How many times have you traveled down a highway or road on your way to go shopping, visit friends or relatives, take your family to one of Missouri’s parks for a day of rest and recreation or in my case, looking for the perfect fishing spot?

As you stay focused on your mission you see a roadside sign stating that there is a historical marker or historic attraction or some other interesting point just ahead.

As you pass by the sign or exit you make a mental note that someday, when you have more time, you will stop to see what that sign is all about.

One day on my way to do some fishing on the St. Françis and Big rivers I saw the exit sign for Valles Mines and I remembered a small advertisement about the Lost History Museum located there.

I was curious on what history was lost, so I thought that I would put my fishing trip on hold for a few minutes and find out. When you get off Highway 67 and travel down the one-mile strip of Valles Mines School Road you also travel back in time for about 268 years.

And this travel in time was eye opening.

Valles Mines is one of the oldest settlements in Missouri. This small village offers an abundance of activity.

Besides the Lost History Museum there are over 3,700 acres that a person can explore by either using the over 5 miles of mountain biking trails or climbing to the top of Mt. Zorro, which is the highest point in the area, and view the marvelous Ozark landscape for miles.

Hike down Selma Road which dates back to the early 1700’s. This road was used to haul the lead, zinc and barite which was mined in the area to the smelter. The weight of the wagons hauling these metals actually lowered the grade of the road four feet below the surface around it.

Today this road makes a great path for bird watching or just a pleasant hike. There are many miles of trails available for horseback riding. The only requirement is that all horses must hold a valid Croggins Test.W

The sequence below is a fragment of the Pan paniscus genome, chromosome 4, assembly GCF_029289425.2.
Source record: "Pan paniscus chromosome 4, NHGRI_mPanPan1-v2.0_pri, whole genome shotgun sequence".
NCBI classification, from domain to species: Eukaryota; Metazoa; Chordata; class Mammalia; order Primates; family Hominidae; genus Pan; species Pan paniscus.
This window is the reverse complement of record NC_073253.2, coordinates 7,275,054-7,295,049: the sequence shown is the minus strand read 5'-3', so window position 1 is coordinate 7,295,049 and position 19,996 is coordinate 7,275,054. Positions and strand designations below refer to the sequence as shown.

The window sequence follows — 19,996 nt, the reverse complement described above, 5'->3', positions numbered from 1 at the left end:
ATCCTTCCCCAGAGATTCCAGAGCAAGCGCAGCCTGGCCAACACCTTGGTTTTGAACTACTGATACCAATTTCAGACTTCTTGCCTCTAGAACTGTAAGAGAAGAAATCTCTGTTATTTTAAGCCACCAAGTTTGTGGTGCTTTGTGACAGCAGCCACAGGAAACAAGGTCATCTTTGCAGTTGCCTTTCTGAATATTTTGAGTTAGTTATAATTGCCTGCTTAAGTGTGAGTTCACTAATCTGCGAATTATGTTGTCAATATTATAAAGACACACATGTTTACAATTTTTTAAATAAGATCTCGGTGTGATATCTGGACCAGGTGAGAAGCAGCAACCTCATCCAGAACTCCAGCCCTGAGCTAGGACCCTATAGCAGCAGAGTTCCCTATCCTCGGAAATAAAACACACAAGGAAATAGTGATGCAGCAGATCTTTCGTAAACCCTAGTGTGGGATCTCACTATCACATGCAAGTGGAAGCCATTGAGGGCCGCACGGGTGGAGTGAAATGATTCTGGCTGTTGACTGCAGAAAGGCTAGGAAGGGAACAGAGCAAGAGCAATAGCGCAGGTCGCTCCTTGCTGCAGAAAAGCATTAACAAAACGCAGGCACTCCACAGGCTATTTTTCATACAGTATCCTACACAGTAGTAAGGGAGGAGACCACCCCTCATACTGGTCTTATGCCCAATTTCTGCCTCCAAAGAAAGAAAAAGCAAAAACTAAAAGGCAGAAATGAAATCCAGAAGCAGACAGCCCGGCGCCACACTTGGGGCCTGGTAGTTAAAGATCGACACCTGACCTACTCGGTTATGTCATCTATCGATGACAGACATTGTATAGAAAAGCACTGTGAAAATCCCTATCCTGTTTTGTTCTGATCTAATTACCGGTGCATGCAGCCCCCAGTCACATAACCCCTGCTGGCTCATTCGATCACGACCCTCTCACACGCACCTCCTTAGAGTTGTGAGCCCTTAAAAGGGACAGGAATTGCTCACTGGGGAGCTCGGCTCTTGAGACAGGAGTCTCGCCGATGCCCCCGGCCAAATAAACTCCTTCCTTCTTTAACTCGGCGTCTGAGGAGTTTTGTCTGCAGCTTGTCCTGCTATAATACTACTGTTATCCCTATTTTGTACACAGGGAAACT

In 1992 a wildlife refuge trail was established with the cooperation of the Wildlife Rehab Clinic, located in Fenton. Rehab animals such as groundhogs, foxes, raccoons and opossums have been safely released in this area. 

You can try your luck at catching some bass, bluegill, crappie, or catfish at the fishing lake. Primitive camping is allowed at several locations. This would be a place to visit if you are an avid rock-hound or metal detector enthusiast.

This location is known to have the purest mineral specimens in the Mineral Belt. Think of the possibilities of detecting something that is over 300 years old. One thing to remember though, if an object has a historical significance related to the area, the Lost Museum gets first dibs.

This area is nationally registered as a Historic Place and the board of directors, the curator (Steve Frazier) along with Eric Werner do everything they can to preserve the history and memories of Valles Mines.

If you happen to get thirsty after bike riding, climbing Mt. Zorro, hiking through the wildlife rehab trails, catching bass and catfish, or prospecting, you can visit the artesian well for a cool drink of water. The 1,000-feet deep well was dug in the early 1900’s and it has been producing 99.9 percent pure water ever since.

When you visit the Lost History Museum at Valles Mines be sure to set aside plenty of time to explore the many exhibits both outside and in the museum itself. An outside walking tour around the museum will give you an opportunity to walk down the main street of this ghost town and visit the general store, payroll office, smelter, furnace tender’s cabin, and other historic sites.

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